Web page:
60-70% of registered vehicles on SA's roads are uninsured!

Don’t take the insurance bait – low premiums could mean high excess!

With such a high rate of road accidents and fatalities in South Africa, it’s alarming to learn that around 60-70% of registered vehicles on SA’s roads are uninsured!

This information comes from a report by the Automobile Association (AA), along with statistics from the Road Traffic Management Corporation (RTMC) which indicates that there are more than 800 000 crashes in South Africa annually!

“Based on the insurance statistics, this equates to around 520 000 cars which are involved in crashes and which are uninsured,” says the AA.

What’s more is that motorists who do have insurance, are often choosing insurance based on the lowest possible premiums, while it’s extremely important to understand the benefits and shortcomings of the insurance they are considering.

“It is sometimes difficult to get insurance which matches your pocket, and which gives you the cover you need or want. For this reason it is necessary for motorists to read their policies carefully, and to understand all the aspects of the insurance they are planning on taking. Too often, low premiums sound good but fall short when claims are made,” the AA warns.

The AA considers a good example, where the excess fee may be payable when a claim is made. The excess fee pays towards a claim for loss or damage to your car, regardless of who is to blame. This can mean that although you’ve chosen an insurance plan that offers low premiums, the excess you pay in the event of an accident or theft, can be substantially high.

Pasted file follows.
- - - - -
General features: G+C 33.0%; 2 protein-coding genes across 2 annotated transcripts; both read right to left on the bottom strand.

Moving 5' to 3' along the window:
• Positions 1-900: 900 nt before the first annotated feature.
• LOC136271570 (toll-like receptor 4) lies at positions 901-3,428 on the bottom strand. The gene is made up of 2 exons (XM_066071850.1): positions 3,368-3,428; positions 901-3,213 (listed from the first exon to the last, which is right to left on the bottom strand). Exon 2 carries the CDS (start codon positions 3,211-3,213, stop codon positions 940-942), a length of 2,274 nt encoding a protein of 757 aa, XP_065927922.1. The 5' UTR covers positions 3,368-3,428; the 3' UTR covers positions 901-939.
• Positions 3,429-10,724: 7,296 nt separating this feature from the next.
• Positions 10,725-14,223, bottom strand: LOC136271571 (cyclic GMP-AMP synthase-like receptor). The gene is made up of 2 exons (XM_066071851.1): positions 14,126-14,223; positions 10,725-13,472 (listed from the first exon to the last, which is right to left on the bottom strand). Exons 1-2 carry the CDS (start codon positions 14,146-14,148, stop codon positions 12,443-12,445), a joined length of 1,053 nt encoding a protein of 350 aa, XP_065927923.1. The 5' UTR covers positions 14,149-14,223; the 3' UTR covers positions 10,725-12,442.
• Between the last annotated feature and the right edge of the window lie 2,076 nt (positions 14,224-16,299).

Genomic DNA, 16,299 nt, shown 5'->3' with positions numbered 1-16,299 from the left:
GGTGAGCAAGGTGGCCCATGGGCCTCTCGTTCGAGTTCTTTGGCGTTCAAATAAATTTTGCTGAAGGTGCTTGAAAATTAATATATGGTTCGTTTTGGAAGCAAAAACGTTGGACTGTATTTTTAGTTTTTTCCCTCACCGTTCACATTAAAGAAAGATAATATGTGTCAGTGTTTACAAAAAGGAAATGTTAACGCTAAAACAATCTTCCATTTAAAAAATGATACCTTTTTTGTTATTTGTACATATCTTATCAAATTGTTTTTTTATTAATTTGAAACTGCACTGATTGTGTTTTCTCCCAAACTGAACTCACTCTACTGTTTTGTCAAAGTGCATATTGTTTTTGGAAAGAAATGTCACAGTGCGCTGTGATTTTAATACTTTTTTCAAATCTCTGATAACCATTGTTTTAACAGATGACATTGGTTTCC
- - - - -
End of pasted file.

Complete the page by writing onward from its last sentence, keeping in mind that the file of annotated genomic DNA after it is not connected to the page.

“When this happens some people are shocked when the costs of repair to a vehicle may be carried entirely, or in part, through the excess fee, with little or no money being paid by the insurer. Lower monthly premiums in this case will not count for much as the motorist still has to pay a big portion of the costs out of their own pocket,” notes the AA.

The Association says motorists who want to insure their vehicles must understand the terminology of their contracts, and ask for clarification of any unclear clauses before committing to a specific insurance policy.

Critical questions to ask when considering insurance are:

  • What is my excess? Is there a different excess for loss and for damage?
  • Is the excess a flat rate, or is it calculated as a percentage of the loss or damage?
  • Besides the initial excess fee, are there any additional excess fees payable when I make a claim?
  • Are there any penalties for claiming within the first six months, or in the first year? (If there are, determine exactly what these penalties are)
  • What is the turnaround time for claims?
  • Will I be covered if other people drive my car? (And, if you are covered, is there a difference in the coverage if the car was driven by an 18-year-old driver or a 45-year-old driver?)
  • Is my car covered for resale or full retail value?
  • Is this insurance comprehensive insurance?
  • Are there any limitations on where or when I can drive my car?
  • If something happens to my car, is car hire included in my cover while it is being repaired or replaced

Also read: How to file an insurance claim

“Insurance is a necessity but it is more important that when taking out insurance motorists understand exactly what they are getting, and how much it will cost them if they do claim,” concludes the AA.

Source: The Automobile Association (AA)